Case Example: After the death of the father, the mother had custody of the child. She allowed the grandparents to visit their grandchild (In re the Mat- ter of Grandparental Visitation of C. G. F., 1992; Mi- chaels, 1993). Visitations slowly decreased until the mother remarried. After her marriage, the mother refused to allow visits. Not long after the marriage, the stepfather filed for adoption. The grandparents filed for visitation rights. The trial court granted visitation, stating it was in the child’s best interest. Nevertheless, grandparent visitation rights would terminate after an adoption. After the adoption of the child, the grandparents opposed the loss of their visitation rights.
The Court of Appeals backed up the trial court’s decision to stop the visitation after the adoption. The Wisconsin Supreme Court reversed the Court of Appeals decision. The paternal grandparents had a lawful right to visitation because the father contin- ued to hold his parental rights, even in death. Since the father continued to hold his parental rights,the grandparents earned their rights through their son.
The judges supported the best interest of the grandchild, allowing the child to continue his or her relationship with the grandparents (Hender- son, 2005; Michaels, 1993). If, however, the par- ent of the child loses his or her parental rights, then grandparents likewise lose their legal link to the child (Balzer, 1994; Bostock, 1994; Gill- man, 1995; Hartfield, 1996; Walther, 1997).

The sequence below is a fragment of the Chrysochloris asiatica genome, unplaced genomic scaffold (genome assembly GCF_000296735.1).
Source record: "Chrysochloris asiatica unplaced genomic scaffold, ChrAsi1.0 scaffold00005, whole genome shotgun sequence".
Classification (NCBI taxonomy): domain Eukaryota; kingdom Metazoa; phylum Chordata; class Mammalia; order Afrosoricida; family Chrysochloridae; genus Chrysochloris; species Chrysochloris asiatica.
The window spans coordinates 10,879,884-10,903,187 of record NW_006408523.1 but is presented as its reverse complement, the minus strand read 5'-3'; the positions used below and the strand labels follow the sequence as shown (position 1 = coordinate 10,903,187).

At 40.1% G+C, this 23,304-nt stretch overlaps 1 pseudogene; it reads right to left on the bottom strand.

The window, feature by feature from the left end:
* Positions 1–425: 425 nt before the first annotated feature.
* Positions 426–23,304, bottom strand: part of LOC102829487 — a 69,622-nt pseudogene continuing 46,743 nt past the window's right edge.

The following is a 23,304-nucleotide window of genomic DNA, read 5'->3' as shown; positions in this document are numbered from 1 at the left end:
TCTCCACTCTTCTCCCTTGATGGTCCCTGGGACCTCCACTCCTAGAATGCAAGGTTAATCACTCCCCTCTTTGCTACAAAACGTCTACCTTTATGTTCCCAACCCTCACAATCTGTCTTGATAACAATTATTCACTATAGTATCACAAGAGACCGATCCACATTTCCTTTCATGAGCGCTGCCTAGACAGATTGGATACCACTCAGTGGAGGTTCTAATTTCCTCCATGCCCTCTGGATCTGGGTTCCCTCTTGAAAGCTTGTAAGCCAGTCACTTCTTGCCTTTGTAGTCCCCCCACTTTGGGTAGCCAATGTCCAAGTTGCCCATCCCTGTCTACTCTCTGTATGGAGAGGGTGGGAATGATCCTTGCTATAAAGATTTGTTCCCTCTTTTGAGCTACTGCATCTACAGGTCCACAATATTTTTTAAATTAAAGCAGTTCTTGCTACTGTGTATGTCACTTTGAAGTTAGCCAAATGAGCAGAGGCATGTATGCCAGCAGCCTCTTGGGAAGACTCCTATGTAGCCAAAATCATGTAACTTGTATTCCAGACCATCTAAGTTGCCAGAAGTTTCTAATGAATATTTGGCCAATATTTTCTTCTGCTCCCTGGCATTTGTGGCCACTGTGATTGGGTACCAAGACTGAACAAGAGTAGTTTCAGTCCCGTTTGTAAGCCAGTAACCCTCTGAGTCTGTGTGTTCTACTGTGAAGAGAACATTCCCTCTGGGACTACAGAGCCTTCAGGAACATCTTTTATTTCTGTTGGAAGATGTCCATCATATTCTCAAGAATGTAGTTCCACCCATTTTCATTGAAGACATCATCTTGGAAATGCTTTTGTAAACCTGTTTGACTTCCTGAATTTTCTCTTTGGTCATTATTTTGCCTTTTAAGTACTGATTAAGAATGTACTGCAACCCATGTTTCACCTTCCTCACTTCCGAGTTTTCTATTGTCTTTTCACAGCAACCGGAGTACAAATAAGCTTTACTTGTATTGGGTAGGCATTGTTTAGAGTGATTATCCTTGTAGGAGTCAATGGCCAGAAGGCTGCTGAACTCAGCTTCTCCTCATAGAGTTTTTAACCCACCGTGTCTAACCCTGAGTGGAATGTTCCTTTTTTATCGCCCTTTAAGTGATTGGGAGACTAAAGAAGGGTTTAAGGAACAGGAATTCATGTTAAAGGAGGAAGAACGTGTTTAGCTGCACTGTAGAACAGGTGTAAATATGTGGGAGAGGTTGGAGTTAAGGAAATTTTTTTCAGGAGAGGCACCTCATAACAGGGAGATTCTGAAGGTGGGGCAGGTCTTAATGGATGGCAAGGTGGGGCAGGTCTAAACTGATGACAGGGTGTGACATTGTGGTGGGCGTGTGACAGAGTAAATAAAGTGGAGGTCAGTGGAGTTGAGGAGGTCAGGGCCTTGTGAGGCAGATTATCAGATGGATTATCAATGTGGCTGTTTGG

Family Disruption: Divorce, death of a parent,
parental unfitness, completion of military duty, and abandonment are forms of family disruption. These situations may provide an opportunity for grand- parents to seek visitation with their grandchild (Henderson & Moran, 2001).
Permissive Grandparent Visitation Laws
Permissive laws focus on continuing strong re- lationships between grandparents and grandchild. These laws also focus on promoting the best inter- ests of the child (Balzer, 1994; Bohl, 1996; Hartfield, 1996; Jackson, 1994). Strong relationships may mean a grandchild who lives with a grandparent for an extended period. It also may mean grandparents who act like a parent to their grandchild (Balzer, 1994; Bostock, 1994; Walther, 1997). Sometimes it refers to grandparents who financially provide for their grandchildren. Other times, laws allow judges to consider grandparents who have a deep concern for their grandchildren. Some laws allow judges to consider grandparents who have a significant rela- tionship with their grandchild.
Grandparent visitation laws do not automati- cally give grandparents the right to file a visita- tion request. Grandparents must have a legal right to go before a judge, meaning they must have legal standing (Black, Nolan, & Nolan-Haley, 1991). Some states, like Oklahoma, allow grandparents to file for visitation rights under certain circumstances, such as divorce, death of parent, and parental unfitness.